Administration

Public Fund Incentives Draw Fire, Focus

Should public fund staff receive bonuses when the fund suffers a loss?

By PS | July 22, 2009
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Much like their Wall Street brethren, investment managers at some of the country's largest public pension funds receive incentive bonuses when fund performance exceeds established benchmarks.    When public funds experienced significant investment gains on assets, bonus payments flew under the radar.   Amidst the last year of fund losses, however, those bonus payments are drawing howls of criticism.     

In Missouri, Governor Jay Nixon called $300,000 in bonus payments to the 14-member staff of the Missouri State Employees' Retirement System (MOSERS) "unconscionable."     MOSERS' performance last year exceeded that of its peers, but the Missouri pension fund still lost close to $1.8 billion㬓.9% of its value.    To show its disapproval, the Missouri Senate Appropriations Committee cut the state's contribution to MOSERS by $300,000.    Chairman of the committee, Senator Gary Nodler (R), says bonus payments are inappropriate in years when there is no fund growth.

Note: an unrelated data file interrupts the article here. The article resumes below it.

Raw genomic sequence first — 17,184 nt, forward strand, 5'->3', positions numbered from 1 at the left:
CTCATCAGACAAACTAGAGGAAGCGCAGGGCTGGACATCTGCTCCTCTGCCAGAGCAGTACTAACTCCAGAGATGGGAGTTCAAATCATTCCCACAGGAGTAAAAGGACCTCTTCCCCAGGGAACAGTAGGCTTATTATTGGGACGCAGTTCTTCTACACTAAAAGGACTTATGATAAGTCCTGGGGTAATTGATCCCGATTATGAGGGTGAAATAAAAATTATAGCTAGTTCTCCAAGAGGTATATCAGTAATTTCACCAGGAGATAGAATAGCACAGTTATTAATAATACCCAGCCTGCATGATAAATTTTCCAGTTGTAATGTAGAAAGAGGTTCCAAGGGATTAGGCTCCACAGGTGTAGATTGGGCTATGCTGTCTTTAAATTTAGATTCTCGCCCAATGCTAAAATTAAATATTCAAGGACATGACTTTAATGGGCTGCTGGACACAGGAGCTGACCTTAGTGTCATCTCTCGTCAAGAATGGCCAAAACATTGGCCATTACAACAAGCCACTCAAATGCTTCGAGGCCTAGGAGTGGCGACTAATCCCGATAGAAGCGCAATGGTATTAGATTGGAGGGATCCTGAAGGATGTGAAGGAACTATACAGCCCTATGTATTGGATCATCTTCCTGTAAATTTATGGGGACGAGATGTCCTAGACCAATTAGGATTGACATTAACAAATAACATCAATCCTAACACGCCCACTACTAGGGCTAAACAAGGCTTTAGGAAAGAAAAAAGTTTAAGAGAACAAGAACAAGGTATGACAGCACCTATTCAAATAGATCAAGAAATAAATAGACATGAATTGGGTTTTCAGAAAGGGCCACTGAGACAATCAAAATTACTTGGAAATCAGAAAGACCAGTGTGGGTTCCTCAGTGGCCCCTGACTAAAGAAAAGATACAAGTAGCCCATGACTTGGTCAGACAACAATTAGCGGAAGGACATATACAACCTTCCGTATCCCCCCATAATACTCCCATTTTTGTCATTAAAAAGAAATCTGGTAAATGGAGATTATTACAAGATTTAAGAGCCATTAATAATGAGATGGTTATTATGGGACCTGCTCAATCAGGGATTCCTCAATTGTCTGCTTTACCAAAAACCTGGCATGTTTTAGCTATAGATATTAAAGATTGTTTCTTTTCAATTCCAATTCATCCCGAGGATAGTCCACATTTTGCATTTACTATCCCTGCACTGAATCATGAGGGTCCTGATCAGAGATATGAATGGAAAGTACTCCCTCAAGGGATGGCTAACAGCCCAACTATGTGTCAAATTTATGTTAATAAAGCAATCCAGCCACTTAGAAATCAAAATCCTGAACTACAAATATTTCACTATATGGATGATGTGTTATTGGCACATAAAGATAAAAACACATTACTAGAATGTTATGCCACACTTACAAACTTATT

There are sound reasons for paying bonuses in today's economic environment, even if a pension fund has lost money for the year, says Keith Brainard, the Research Director for the National Association of State Retirement Administrators in Georgetown, Texas.     "If a ship's captain encounters a hurricane at sea and navigates it successfully but with some damage to the vessel, does the company he works for praise him for saving the ship or blame him for the hurricane?" asks Gary Findlay, the Executive Director of MOSERS.    

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